Science has explanations for all of these things. Some people go out at night and see UFOs. Their neighbours swear it was the northern lights or something like that. How is this stuff convincing? How does something that you can see tell you that there is a real, living Spirit?
A spirit can only be known by a spirit. When what is deeper than the physical is too easily known through a physical representation, it is human tendency to accept the representation rather than what it conveys. That is why God forbade the Hebrew people to create an image representing him.
Knowing what is deeper is naturally difficult because it requires the exercise of our whole person - spirit, mind, and body. The body is the easiest to use, followed by the mind, and lastly, the spirit. There is a knowledge and a joy that the mind can have which can never be experienced by the body or the physical alone. Likewise, the spirit has a scope not accessed by mind or body. God, a Spirit, can ultimately known by the whole person only through the exercise of mind, body, AND spirit. And he can only be worshipped when the spirit is allowed control over the mind and the body.
The other lifeforms of earth know God. There is no wondering about God's existence for a cow. If God says "go", she goes. God told the animals to get into the ark Noah had built and there was no questioning, no pleading. They went. When Jesus rode the ass's colt into Jerusalem, it neither kicked nor reared. They know the Master instinctively. But humans are a higher life form, made like God, and so we have a higher responsibility. Noah preached to people's minds for years before the door of the ark was closed, with only eight people inside. It is our responsibility to exercise our spirits, our minds, and our bodies - all - in knowing God. In order to recognize the creator of all, we must admit that there is a moral order of spirit over mind over body. If we fail to recognize this order, what good will it do us to know that God is?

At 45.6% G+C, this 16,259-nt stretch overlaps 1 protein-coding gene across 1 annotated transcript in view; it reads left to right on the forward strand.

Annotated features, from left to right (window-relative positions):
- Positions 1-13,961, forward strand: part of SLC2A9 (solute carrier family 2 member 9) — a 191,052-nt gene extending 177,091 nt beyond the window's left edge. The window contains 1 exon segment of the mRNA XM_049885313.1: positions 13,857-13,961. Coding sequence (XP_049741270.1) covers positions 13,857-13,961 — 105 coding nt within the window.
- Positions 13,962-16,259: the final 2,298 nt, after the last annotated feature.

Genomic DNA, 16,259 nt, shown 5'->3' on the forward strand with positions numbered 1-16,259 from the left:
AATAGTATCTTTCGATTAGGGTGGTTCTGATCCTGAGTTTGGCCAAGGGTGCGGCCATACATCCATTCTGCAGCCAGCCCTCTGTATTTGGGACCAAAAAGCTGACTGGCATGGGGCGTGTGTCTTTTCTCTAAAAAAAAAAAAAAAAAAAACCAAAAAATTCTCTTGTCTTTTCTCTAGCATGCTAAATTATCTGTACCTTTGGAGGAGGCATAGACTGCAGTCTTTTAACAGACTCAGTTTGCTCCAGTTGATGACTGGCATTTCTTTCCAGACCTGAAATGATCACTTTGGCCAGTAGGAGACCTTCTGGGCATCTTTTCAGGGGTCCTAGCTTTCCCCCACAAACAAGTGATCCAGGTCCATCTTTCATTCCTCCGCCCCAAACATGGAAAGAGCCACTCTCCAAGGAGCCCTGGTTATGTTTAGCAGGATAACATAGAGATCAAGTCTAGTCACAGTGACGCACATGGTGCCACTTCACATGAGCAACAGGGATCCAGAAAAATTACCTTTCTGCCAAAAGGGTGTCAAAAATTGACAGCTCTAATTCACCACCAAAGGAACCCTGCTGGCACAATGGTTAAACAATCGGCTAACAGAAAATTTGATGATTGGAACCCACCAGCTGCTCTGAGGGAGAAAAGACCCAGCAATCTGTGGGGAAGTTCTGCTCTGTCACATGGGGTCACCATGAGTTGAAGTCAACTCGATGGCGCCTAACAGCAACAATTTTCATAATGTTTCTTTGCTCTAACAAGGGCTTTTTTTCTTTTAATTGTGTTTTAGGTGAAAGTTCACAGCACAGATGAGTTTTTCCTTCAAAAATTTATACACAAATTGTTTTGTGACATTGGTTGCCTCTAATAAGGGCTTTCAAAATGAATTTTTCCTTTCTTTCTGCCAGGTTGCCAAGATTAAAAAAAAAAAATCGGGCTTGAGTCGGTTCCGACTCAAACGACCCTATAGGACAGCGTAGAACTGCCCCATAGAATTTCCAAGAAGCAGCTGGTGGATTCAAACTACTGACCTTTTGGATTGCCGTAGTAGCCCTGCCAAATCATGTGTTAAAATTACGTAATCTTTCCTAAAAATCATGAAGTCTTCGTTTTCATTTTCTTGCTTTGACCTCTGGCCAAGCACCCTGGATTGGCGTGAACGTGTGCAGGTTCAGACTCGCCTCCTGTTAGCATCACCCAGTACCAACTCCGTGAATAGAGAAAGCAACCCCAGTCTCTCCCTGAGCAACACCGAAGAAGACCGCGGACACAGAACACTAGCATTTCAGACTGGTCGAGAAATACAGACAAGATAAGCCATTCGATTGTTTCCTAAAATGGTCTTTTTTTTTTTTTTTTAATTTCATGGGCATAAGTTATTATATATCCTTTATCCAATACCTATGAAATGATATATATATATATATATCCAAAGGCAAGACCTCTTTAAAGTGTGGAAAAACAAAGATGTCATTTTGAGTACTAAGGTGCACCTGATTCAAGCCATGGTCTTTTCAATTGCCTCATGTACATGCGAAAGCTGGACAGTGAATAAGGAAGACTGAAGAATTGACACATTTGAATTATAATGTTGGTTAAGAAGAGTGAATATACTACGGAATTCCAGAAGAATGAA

It seems to me that you would like to know that God is without knowing who God is, just as our society is content to experience sex with little or no experience of the love it expresses. The physical ought not be ignored in relation to either God or love, but its knowledge is imperfect, and when put first, leaves us partially blinded to higher forms of knowledge.
God has, at times, hidden himself from me when I became too content with my limited knowledge of him. Sometimes, I have thought it enough to worship him as a deity from afar. God knows, and I know, that I was created for better than this. I will someday be his child - almost a peer. In the end of his withdrawing of himself, I have come, by searching, to know him more deeply, more surely. My faith in him is not a wish for him to exist. It is a personal trust, because I know who it is that exists.

Jonathan Blake said...

Please excuse me for being late to the party.

By way of introduction, I don't believe in God - I'm an atheist. I am a husband and father. I love my wife and children dearly. I do my best to help them be happy. I try to be kind to everyone and do what I can to alleviate suffering. I'm no saint, but I do my best.

In these things, I'm probably very much like everyone else here. One difference between me an many of the other commenters is that I lack a faith in God.

I prayed for many years that he would help me to have faith in him. From what I could tell, no one was listening. So now I live my life the best that I can according to my conscience.

Is anyone really willing to say that - if I meet God when my life is over - that God will say to me "You did your best to do good and to love other people, but you never really had much faith in me. You're going to Hell."?

If so, is that really the kind of loving God you want to worship?

If God will show compassion and not judge me harshly, then does faith in God really matter?